by PAUL WALDMAN
As we draw closer to the withdrawal in Afghanistan promised at the close of 2014, a look back at America’s longest war.
In October 2001, George W. Bush told the country he was sending the American military to Afghanistan in order to “bring justice to our enemies.” It’s safe to say support for the war would not have been as nearly unanimous as it was had he said, “Oh, and by the way, our troops are going to be fighting there for the next 13 years.” But if all goes according to plan and Barack Obama follows up on his pledge to bring them home by the end of 2014, that’s how long the Afghanistan war will have lasted.
We thought it would be useful to take a brief look at some of the basic facts of our involvement there. Last spring, Afghanistan passed Vietnam (measured by the time between the Gulf of Tonkin resolution in 1964 and the departure of the last Americans from Saigon in 1975) to become America’s longest war.
To date, we’ve spent over half a trillion dollars in Afghanistan, a figure that includes only the direct yearly costs for both military expenditures and civilian aid. It doesn’t include the cost of replacing materiel and weapons used in Afghanistan, nor the long-term costs of caring for the thousands of servicemembers who were wounded there. Those factors will add hundreds of billions of dollars to the tally in the years to come. And today, keeping a single servicemember in Afghanistan costs upward of a million dollars per year.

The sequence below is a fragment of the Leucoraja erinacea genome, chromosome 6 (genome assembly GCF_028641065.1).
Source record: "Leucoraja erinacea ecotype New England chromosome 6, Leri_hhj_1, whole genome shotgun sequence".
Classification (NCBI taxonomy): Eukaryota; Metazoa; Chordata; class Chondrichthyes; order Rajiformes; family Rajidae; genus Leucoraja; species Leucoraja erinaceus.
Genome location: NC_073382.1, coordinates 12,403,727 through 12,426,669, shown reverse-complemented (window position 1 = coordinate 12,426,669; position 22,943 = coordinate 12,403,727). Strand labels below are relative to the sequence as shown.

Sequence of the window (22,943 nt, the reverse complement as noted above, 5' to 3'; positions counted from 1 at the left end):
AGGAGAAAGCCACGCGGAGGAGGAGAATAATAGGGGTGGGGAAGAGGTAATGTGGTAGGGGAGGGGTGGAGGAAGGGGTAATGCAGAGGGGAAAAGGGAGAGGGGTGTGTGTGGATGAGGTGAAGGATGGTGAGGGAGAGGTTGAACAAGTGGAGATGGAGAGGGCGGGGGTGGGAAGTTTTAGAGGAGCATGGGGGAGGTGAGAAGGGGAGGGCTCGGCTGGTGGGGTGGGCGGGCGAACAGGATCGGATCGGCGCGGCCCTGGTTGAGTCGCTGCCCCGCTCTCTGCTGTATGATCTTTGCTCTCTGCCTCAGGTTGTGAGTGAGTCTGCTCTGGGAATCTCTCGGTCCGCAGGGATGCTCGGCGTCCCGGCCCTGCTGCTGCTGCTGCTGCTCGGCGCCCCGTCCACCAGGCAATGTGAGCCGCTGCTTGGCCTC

Nevertheless, the number of troops serving in Afghanistan has been lower than in most of our past conflicts, including Iraq. Until President Obama began winding down the Iraq War, the number of troops there typically averaged between 140,000 and 150,000. On the other hand, when Obama took office, the number of troops in Afghanistan had never exceeded 40,000. After he undertook a “surge” of troops to Afghanistan, the number maxed out at 100,000 during the summer of 2011. Last fall it came down to its current level of 68,000; plans for the ultimate drawdown that will take place over the next two years have not been finalized.
For all their horrors, our current conflicts have been far less deadly than the wars of America’s past. Over 100,000 Americans died in World War I, over 400,000 in World War II, 36,000 in Korea, and 58,000 in Vietnam. But advances in medicine, communication, and transportation—not to mention the asymmetric nature of the conflicts—have kept casualties significantly lower in Iraq and Afghanistan.
That’s no comfort, of course, to the thousands of men and women killed and wounded in those wars, nor to their families and friends. Last August, the number of Americans killed in Afghanistan passed 2,000.